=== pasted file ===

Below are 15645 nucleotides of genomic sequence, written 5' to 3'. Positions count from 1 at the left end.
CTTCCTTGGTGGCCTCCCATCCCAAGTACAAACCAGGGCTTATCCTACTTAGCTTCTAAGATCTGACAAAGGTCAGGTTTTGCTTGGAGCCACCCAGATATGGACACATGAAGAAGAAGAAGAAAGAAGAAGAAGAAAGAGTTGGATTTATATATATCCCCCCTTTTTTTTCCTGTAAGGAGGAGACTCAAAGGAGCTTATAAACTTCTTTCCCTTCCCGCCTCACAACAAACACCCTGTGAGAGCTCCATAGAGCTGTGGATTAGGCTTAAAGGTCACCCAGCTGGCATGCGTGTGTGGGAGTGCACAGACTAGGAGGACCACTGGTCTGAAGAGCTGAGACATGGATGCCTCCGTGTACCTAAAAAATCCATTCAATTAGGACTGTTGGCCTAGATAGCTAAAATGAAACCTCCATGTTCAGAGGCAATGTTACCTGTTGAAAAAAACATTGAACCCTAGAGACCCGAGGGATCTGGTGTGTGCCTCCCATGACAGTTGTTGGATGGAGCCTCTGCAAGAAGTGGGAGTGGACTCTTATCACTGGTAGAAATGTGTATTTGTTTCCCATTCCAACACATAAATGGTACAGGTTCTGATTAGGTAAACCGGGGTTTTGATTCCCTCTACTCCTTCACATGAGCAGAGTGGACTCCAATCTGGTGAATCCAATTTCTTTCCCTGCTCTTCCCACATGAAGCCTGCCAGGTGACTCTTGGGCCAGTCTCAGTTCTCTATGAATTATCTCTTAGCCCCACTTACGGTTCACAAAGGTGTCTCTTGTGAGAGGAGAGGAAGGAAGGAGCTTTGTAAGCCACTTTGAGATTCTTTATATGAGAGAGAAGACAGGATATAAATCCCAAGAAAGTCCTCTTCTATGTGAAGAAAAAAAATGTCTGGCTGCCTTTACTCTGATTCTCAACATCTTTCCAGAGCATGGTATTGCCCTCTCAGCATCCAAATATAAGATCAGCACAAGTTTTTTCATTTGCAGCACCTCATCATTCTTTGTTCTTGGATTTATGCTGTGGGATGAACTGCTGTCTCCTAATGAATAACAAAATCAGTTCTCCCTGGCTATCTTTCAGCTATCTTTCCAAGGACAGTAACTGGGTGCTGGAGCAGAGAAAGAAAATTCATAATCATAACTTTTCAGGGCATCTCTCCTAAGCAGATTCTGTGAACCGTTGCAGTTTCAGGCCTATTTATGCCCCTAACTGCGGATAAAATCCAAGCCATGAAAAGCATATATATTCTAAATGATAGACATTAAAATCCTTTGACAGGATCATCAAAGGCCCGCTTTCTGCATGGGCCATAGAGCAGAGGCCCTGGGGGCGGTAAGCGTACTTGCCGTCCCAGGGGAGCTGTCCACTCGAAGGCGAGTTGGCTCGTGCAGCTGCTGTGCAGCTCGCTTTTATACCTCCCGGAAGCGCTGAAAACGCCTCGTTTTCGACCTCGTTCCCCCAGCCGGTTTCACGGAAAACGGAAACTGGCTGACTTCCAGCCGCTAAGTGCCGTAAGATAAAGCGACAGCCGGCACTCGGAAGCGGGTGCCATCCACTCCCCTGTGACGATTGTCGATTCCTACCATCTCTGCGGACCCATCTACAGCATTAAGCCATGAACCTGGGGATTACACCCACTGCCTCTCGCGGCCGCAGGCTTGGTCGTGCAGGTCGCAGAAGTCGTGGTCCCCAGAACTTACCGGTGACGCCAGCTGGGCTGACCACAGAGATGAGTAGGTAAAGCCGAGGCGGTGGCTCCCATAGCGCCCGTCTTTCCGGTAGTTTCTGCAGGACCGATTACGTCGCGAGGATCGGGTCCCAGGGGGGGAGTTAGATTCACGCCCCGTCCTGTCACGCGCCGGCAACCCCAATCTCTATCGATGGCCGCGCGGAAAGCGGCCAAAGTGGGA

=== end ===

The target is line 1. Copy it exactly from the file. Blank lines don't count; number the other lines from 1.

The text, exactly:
Below are 15645 nucleotides of genomic sequence, written 5' to 3'. Positions count from 1 at the left end.